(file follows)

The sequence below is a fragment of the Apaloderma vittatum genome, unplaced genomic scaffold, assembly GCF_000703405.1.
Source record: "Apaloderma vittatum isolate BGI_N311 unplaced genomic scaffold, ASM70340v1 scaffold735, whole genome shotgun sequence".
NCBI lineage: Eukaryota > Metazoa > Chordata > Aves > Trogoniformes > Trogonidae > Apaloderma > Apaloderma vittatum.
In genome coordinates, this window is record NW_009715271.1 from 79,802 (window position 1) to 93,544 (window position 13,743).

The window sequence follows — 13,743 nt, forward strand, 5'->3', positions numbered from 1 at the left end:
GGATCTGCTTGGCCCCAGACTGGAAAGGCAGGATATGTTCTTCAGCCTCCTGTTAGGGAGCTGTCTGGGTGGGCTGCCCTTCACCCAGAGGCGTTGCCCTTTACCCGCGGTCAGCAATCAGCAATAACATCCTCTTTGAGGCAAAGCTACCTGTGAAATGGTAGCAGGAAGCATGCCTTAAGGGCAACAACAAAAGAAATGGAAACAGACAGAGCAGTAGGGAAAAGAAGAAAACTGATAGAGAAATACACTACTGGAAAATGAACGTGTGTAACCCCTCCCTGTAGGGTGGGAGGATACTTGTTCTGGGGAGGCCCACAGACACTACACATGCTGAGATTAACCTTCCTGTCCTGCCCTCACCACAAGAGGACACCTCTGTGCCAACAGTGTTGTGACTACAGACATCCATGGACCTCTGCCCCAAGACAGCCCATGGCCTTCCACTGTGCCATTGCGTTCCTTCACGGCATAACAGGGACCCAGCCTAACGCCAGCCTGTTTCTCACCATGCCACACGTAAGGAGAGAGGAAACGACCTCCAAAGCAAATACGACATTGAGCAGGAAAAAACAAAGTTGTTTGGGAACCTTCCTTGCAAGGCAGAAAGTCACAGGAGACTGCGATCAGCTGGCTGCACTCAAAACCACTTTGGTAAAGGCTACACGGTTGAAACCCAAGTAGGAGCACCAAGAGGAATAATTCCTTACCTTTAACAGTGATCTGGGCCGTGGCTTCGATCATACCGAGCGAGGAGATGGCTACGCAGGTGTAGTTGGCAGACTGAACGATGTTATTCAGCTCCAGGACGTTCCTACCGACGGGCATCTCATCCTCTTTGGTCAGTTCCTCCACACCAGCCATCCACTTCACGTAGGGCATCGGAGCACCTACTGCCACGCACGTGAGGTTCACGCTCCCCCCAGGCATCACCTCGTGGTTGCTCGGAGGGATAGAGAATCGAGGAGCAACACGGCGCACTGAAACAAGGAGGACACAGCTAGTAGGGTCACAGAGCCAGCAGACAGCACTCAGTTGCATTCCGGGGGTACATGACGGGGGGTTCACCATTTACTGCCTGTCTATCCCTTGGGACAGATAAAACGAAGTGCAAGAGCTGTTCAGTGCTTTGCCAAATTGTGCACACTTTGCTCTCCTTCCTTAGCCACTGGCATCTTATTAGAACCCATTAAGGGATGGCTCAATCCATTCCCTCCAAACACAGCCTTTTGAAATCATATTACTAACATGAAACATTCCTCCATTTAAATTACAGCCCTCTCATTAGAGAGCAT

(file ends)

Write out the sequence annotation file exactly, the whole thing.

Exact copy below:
The sequence below is a fragment of the Apaloderma vittatum genome, unplaced genomic scaffold, assembly GCF_000703405.1.
Source record: "Apaloderma vittatum isolate BGI_N311 unplaced genomic scaffold, ASM70340v1 scaffold735, whole genome shotgun sequence".
NCBI lineage: Eukaryota > Metazoa > Chordata > Aves > Trogoniformes > Trogonidae > Apaloderma > Apaloderma vittatum.
In genome coordinates, this window is record NW_009715271.1 from 79,802 (window position 1) to 93,544 (window position 13,743).

The window sequence follows — 13,743 nt, forward strand, 5'->3', positions numbered from 1 at the left end:
GGATCTGCTTGGCCCCAGACTGGAAAGGCAGGATATGTTCTTCAGCCTCCTGTTAGGGAGCTGTCTGGGTGGGCTGCCCTTCACCCAGAGGCGTTGCCCTTTACCCGCGGTCAGCAATCAGCAATAACATCCTCTTTGAGGCAAAGCTACCTGTGAAATGGTAGCAGGAAGCATGCCTTAAGGGCAACAACAAAAGAAATGGAAACAGACAGAGCAGTAGGGAAAAGAAGAAAACTGATAGAGAAATACACTACTGGAAAATGAACGTGTGTAACCCCTCCCTGTAGGGTGGGAGGATACTTGTTCTGGGGAGGCCCACAGACACTACACATGCTGAGATTAACCTTCCTGTCCTGCCCTCACCACAAGAGGACACCTCTGTGCCAACAGTGTTGTGACTACAGACATCCATGGACCTCTGCCCCAAGACAGCCCATGGCCTTCCACTGTGCCATTGCGTTCCTTCACGGCATAACAGGGACCCAGCCTAACGCCAGCCTGTTTCTCACCATGCCACACGTAAGGAGAGAGGAAACGACCTCCAAAGCAAATACGACATTGAGCAGGAAAAAACAAAGTTGTTTGGGAACCTTCCTTGCAAGGCAGAAAGTCACAGGAGACTGCGATCAGCTGGCTGCACTCAAAACCACTTTGGTAAAGGCTACACGGTTGAAACCCAAGTAGGAGCACCAAGAGGAATAATTCCTTACCTTTAACAGTGATCTGGGCCGTGGCTTCGATCATACCGAGCGAGGAGATGGCTACGCAGGTGTAGTTGGCAGACTGAACGATGTTATTCAGCTCCAGGACGTTCCTACCGACGGGCATCTCATCCTCTTTGGTCAGTTCCTCCACACCAGCCATCCACTTCACGTAGGGCATCGGAGCACCTACTGCCACGCACGTGAGGTTCACGCTCCCCCCAGGCATCACCTCGTGGTTGCTCGGAGGGATAGAGAATCGAGGAGCAACACGGCGCACTGAAACAAGGAGGACACAGCTAGTAGGGTCACAGAGCCAGCAGACAGCACTCAGTTGCATTCCGGGGGTACATGACGGGGGGTTCACCATTTACTGCCTGTCTATCCCTTGGGACAGATAAAACGAAGTGCAAGAGCTGTTCAGTGCTTTGCCAAATTGTGCACACTTTGCTCTCCTTCCTTAGCCACTGGCATCTTATTAGAACCCATTAAGGGATGGCTCAATCCATTCCCTCCAAACACAGCCTTTTGAAATCATATTACTAACATGAAACATTCCTCCATTTAAATTACAGCCCTCTCATTAGAGAGCAT